EEE is Unfortunately Making a Comeback - The North Shore Moms


by Pure Solutions

It has been a challenging summer thus far, to say the least. Our anxieties are high and the COVID-19 Pandemic is just one of the many reasons we are all feeling a bit overwhelmed. However, we must stay vigilant as there is one seasonal pest in our backyards that does not care about the Coronavirus, our familiar foe, the mosquito. As we spend more and more time at home, enjoying our yards and local recreational opportunities we are exposing ourselves, our families and friends to mosquito-borne illnesses such as Eastern Equine Encephalitis.

Eastern Equine Encephalitis aka EEE, has just been found in Plymouth County, Massachusetts. The disease can cause brain damage among other neurological issues and kills over a third of the people who get it. Last year in Massachusetts there were 12 confirmed cases and 6 deaths, which is the most cases in over 70 years. Although it has been found in mosquitoes, no person or animal has tested positive for EEE thus far.

2020 Massachusetts EEE Risk Map:


According to WBUR Experts say that’s reason enough to believe that the disease will return this season, too.

“The virus, when it emerges newly in a particular year like last year, seems to return the next year with at least equal or even higher numbers,” said Dr. Asim Ahmed, an infectious disease doctor at Boston Children’s Hospital who also studies EEE.

EEE affects people of all ages and should be taken seriously. Last year state officials recommended that people avoid going outside between dusk and dawn when mosquitoes are most active.

Many towns participate in mosquito spraying programs that target large areas of a town with chemicals that have questionable side effects. Although this is a preventative measure to eliminate mosquito populations, there are other concerns we have here at Pure Solutions about the spraying of chemicals across our state. Although the CDC states the health concerns are minimal, the effects on the surrounding environment and wildlife are not well known or understood.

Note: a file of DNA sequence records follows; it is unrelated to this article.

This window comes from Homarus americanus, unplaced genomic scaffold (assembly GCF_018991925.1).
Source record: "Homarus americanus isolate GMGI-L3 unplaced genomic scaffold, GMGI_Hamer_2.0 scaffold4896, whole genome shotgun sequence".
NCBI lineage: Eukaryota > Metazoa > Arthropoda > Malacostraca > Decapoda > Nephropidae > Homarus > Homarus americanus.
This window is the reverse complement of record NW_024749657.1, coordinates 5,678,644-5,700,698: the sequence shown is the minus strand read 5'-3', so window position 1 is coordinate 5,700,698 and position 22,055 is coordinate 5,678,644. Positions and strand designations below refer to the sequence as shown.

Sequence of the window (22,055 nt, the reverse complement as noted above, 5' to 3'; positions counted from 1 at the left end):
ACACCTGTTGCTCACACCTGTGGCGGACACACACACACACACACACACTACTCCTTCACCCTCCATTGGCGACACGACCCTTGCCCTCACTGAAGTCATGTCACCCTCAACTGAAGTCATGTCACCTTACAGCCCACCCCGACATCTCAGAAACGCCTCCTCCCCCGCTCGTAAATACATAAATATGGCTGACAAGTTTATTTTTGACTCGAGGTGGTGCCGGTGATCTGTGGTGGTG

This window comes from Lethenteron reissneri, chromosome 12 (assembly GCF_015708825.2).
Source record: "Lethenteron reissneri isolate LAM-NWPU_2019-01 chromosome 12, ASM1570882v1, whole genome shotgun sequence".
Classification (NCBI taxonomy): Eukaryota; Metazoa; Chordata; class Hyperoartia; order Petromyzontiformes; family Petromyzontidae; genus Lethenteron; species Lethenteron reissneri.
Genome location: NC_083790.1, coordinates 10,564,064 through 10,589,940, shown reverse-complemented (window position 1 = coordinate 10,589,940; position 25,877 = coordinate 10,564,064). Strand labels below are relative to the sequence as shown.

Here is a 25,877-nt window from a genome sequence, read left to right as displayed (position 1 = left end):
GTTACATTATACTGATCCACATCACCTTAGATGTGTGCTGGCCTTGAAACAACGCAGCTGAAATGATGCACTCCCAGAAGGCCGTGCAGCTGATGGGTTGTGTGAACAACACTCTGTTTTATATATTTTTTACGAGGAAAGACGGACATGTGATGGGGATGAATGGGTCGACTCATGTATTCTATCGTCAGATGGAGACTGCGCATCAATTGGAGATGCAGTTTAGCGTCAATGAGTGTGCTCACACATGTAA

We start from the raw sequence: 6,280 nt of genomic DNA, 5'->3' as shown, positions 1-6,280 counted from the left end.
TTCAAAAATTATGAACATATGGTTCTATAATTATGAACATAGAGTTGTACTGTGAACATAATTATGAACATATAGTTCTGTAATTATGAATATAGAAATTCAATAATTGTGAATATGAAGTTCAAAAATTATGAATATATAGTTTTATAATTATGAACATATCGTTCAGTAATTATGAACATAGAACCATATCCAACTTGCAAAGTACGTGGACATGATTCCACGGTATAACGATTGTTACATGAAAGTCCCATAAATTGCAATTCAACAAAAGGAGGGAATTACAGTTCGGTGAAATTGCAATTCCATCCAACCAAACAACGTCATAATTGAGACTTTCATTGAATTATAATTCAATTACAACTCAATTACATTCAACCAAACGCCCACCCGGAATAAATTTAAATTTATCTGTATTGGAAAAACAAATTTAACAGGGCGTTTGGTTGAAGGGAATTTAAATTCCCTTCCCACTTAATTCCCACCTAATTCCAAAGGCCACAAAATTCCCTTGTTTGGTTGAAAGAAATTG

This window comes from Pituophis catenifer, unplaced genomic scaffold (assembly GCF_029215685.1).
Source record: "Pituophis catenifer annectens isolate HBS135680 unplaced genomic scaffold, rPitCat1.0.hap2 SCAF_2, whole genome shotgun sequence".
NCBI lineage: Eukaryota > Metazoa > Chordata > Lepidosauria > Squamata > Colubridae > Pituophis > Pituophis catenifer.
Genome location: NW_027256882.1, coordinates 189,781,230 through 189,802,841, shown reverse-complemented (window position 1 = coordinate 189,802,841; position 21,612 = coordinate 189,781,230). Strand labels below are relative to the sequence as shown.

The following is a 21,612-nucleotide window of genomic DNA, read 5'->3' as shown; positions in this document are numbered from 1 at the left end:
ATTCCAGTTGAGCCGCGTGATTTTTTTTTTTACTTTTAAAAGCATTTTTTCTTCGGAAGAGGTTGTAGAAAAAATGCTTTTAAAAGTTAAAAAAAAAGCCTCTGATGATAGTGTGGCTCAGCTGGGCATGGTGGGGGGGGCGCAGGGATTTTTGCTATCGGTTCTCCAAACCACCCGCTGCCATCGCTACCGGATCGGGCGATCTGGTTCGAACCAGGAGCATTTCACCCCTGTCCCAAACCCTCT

“The Anvil and other similar pesticides are toxic to land-dwelling and water-dwelling invertebrates (e.g., dragonflies, beetles) and to fish. There is less risk to fish in larger ponds than in smaller ones and the risks to large natural water bodies are minimal. However, people may want to cover a small ornamental fish pond in their yard during the night of spraying.” (

This is why at Pure Solutions we offer an all-natural, organic tick and mosquito spray control that eliminates mosquito populations from around your yard, home, business, or municipality WITHOUT the use of harsh toxic chemicals. Our recurring mosquito control service creates a safer environment for you and your loved ones. For over 10 years our Progaea™ Organic Mosquito Control Solutions have been tested, proven and embraced by customers throughout New England.

If you would like to get a free quote today please click here (no site visit required).

This post is sponsored by Pure Solutions

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